State board rejects medical marijuana as treatment for PTSD

This is an archived article and the information in the article may be outdated. Please look at the time stamp on the story to see when it was last updated.

DENVER -- The Colorado Board of Health rejected a proposal Wednesday to allow medical marijuana to be used as treatment for post-traumatic stress disorder.

Colorado Chief Medical Officer Dr. Larry Wolk called for a four-year trial and there was emotional testimony from a veteran who said marijuana has helped save his family from PTSD.

Seven people spoke in favor of the change, while two spoke out against it.

But several members of the Colorado Board of Health said there is not enough evidence to show marijuana will help veterans. Some said it will only increase the chances of mental illness.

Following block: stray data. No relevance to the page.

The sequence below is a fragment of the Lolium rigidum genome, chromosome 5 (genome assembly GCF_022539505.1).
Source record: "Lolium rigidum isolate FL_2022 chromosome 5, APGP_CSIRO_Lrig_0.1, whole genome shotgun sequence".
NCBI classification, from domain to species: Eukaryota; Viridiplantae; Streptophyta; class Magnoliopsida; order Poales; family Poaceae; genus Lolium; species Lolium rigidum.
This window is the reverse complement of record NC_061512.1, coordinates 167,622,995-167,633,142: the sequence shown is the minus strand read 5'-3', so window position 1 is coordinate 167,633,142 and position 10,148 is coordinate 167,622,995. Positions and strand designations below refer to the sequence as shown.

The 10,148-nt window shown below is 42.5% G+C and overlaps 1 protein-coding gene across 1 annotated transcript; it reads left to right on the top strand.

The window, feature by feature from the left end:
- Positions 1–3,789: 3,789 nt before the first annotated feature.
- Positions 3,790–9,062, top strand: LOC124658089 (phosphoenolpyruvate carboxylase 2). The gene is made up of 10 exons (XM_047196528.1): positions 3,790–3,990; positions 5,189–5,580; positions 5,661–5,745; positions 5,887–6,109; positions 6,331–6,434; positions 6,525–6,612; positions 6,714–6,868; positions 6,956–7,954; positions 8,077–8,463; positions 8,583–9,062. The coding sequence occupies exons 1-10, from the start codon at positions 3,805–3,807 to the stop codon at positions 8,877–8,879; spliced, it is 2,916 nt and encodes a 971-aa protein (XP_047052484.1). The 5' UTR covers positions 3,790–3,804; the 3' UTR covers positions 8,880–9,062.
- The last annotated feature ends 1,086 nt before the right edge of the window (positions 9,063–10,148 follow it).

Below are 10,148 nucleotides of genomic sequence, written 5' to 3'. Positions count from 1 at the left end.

In the end, only two board members voted yes to include PTSD as a medical marijuana condition, upsetting several people in the audience.

Marijuana has been legal in Colorado for 18 months, but doctors still won't be allowed to prescribe it to help veterans who suffer from PTSD. Nine other states allow for the treatment.

Notice: you are using an outdated browser. Microsoft does not recommend using IE as your default browser. Some features on this website, like video and images, might not work properly. For the best experience, please upgrade your browser.